Mall security barely escapes 'tagger' attack
A teen is charged with endangering two Kahala security staff in a graffiti arrest
Kahala Mall spends about $25,000 a year to paint over or clean up the work of graffiti vandals, but a "tagger" nearly exacted a much higher price on Friday night.
A 19-year-old man known to police as "a very active tagger" has been charged with criminal property damage and reckless endangerment for allegedly defacing a mall wall and then nearly running down two Kahala Mall security guards with his car after they surprised him in the act.
Though no one was injured, the case illustrates how a worsening graffiti problem in Honolulu can lead to potentially life-threatening situations, adding to the already significant financial cost to victims, police said yesterday.
"A lot of people look at graffiti as a victimless crime, but it's not," said Capt. Frank Fujii of the Honolulu Police Department.
"It may be fun tagging something, but it's not a fun thing for those whose property you have damaged."
Christopher Kaeck of Kalihi was spotted in the mall's upper-level parking lot defacing a wall along Waialae Avenue just after midnight Friday, police said.
A security video showed Kaeck getting into his car as two security guards approached, one on a bicycle and another in a motorized cart who stood between Kaeck and an exit to the street.
Kaeck sped directly between them, narrowly avoiding a collision.
"He missed them by a couple of inches. He almost ran them over," said Melvin De Costa, the mall's security manager.
RICHARD WALKER / RWALKER@STARBULLETIN.COM
Melvin De Costa, Kahala Mall's security director, talked yesterday about the apprehension of a suspect caught spraying graffiti at the mall. Security screens are in the background.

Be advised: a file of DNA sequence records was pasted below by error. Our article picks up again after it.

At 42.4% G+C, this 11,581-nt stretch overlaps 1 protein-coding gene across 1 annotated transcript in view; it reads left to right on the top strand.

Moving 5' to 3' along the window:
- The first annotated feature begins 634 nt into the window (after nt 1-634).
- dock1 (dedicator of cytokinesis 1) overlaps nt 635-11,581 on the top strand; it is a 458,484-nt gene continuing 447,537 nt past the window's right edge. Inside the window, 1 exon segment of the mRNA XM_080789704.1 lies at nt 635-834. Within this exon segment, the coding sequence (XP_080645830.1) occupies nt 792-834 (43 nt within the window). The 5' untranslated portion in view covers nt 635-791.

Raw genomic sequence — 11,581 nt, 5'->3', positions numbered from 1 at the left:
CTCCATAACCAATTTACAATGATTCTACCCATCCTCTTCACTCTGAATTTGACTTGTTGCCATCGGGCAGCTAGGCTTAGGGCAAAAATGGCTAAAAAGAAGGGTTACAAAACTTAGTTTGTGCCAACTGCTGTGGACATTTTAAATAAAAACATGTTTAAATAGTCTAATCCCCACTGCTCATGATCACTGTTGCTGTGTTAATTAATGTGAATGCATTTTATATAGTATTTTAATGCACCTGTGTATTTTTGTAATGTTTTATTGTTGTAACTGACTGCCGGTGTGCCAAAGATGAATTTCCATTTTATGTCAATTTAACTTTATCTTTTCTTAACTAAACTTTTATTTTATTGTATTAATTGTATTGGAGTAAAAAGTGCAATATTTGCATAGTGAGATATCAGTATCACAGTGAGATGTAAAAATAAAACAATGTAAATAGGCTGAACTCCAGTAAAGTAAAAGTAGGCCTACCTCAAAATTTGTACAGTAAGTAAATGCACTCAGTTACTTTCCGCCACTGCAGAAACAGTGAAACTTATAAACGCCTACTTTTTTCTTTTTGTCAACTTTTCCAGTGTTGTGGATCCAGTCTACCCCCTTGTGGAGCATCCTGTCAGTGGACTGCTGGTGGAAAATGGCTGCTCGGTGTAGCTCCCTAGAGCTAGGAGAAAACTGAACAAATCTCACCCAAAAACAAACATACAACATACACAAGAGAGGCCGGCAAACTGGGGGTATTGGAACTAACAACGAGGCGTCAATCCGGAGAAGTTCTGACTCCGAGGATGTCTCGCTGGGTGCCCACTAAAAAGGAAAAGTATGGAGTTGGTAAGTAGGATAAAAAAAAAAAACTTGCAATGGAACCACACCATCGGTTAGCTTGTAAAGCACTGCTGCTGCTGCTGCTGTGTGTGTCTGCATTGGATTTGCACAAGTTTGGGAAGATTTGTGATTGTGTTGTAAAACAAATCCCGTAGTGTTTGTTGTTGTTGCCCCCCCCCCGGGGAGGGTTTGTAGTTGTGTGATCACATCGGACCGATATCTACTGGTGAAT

Kaeck was soon arrested by police after he struck a mailbox on nearby Makaiwa Street.
Kaeck's graffiti bore no gang or other overtones and, like many cases, seemed aimed at nothing more than displaying his "signature."
That signature was known to police, having appeared repeatedly at the mall and in other areas of Honolulu, according to police and mall security.
And there are plenty of others like him still out there -- typically young males seeking an outlet for expression and a thrill.
The number of reported graffiti cases in Honolulu stands at 639 for the year to date, with 113 arrests. In the late 1990s, police saw about that many cases in an entire year.
Police believe the increase might be due partly to the spread of graffiti into more affluent areas like Kahala, where community tolerance is lower and cases are more likely to be reported.
Cleanup on public walls and other facilities statewide is believed to cost Hawaii taxpayers about $1 million, according to police.
De Costa said Kahala Mall has been in a long race to keep up with graffiti vandals, mainly in the restrooms but also along its large, clean exterior wall faces. The mall quickly paints over or otherwise removes the graffiti, he said.
"It defeats the purpose to come here and deface the property, because it's gone within an hour," he said.
But the response is costly. The mall spends about $500 a week on cleanup. That does not include the costs of increased security put into place in recent years to combat the problem. Despite the extra security, De Costa said, just three vandals have been caught in the last six months.
The problem has worsened each year, and is now an "epidemic," he said.
"The cleanup cost is bad enough, but when a couple of my people could have gotten hurt because of this, that's a real problem," he said.
Kaeck faces up to 20 days in jail or a $1,000 fine on the criminal property damage charge, and up to a year in jail for reckless endangerment.
The number of incidents reported to Honolulu police has jumped in recent years.
| 2006 (to date)
Source: Honolulu Police Department